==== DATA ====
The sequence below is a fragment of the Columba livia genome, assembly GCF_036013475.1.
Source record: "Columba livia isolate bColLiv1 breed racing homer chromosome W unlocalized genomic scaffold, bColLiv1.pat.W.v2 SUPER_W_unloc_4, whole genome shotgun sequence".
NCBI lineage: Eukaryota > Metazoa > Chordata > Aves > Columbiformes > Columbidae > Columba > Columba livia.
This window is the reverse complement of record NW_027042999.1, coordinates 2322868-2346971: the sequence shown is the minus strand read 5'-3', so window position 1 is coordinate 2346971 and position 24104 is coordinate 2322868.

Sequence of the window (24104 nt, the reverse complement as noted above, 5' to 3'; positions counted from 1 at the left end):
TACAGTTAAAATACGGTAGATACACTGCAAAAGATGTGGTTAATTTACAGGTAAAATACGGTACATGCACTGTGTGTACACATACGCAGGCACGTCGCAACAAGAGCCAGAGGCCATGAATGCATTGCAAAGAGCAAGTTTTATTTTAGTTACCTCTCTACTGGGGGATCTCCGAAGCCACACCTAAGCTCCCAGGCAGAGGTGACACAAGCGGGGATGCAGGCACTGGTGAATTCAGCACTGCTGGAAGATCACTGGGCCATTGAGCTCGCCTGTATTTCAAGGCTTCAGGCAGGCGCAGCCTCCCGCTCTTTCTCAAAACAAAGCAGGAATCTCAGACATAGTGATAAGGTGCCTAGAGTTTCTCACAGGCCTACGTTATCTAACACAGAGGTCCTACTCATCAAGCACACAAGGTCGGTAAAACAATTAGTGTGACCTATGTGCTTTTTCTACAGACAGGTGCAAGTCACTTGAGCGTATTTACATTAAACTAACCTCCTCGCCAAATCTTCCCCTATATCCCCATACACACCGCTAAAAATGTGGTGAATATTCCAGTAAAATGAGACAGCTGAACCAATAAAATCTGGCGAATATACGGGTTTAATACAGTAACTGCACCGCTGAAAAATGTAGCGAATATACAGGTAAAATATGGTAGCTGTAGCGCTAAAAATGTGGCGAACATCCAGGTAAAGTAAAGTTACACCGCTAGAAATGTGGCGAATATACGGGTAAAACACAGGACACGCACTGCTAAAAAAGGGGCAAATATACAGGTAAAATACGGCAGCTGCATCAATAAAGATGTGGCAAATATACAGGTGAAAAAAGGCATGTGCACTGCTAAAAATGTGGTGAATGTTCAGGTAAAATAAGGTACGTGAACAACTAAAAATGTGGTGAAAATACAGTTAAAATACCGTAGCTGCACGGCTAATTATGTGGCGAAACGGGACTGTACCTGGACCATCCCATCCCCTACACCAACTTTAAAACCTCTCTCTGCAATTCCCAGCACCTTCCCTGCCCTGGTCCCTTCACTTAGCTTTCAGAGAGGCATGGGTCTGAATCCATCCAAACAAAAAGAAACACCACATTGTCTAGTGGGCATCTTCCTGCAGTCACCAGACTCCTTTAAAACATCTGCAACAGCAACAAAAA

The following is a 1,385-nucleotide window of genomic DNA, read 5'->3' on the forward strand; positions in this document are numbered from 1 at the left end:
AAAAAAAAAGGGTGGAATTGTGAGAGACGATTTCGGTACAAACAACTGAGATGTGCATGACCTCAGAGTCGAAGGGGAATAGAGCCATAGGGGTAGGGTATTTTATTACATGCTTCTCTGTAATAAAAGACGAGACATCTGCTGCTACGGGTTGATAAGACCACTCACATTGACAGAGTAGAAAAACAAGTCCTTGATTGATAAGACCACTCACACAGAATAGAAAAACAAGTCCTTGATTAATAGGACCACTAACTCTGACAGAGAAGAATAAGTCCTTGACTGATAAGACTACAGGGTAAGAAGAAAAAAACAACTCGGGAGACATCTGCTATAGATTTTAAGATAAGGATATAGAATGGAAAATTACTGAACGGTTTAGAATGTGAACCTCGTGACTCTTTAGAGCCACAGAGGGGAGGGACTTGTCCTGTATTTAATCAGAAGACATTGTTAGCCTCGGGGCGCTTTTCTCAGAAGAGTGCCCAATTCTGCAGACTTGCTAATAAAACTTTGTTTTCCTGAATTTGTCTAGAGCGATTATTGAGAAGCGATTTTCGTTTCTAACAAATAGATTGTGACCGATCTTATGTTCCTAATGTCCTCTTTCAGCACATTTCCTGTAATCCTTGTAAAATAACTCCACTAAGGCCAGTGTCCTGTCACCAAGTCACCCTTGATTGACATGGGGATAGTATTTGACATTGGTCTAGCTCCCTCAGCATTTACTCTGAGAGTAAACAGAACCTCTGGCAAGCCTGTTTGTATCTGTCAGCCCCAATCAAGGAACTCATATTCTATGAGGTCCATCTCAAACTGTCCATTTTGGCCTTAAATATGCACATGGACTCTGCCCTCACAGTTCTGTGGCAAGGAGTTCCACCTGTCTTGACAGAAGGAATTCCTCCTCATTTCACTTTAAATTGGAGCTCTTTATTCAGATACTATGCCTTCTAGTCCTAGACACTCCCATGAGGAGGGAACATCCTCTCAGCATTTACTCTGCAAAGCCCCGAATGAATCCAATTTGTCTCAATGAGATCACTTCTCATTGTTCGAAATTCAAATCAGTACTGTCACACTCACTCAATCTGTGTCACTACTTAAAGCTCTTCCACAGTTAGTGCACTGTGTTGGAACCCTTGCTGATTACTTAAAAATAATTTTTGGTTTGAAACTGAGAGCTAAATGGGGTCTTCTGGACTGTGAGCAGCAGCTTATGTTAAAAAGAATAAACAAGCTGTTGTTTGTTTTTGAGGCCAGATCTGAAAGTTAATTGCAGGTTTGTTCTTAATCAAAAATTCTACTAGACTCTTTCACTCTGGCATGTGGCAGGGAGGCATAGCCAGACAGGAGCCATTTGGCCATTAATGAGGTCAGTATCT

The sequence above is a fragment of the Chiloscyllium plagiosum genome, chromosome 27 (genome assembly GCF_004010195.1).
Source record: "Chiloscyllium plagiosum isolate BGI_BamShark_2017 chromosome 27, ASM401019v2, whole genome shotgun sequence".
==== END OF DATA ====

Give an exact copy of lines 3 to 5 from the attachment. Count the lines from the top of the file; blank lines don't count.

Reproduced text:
NCBI lineage: Eukaryota > Metazoa > Chordata > Aves > Columbiformes > Columbidae > Columba > Columba livia.
This window is the reverse complement of record NW_027042999.1, coordinates 2322868-2346971: the sequence shown is the minus strand read 5'-3', so window position 1 is coordinate 2346971 and position 24104 is coordinate 2322868.

Sequence of the window (24104 nt, the reverse complement as noted above, 5' to 3'; positions counted from 1 at the left end):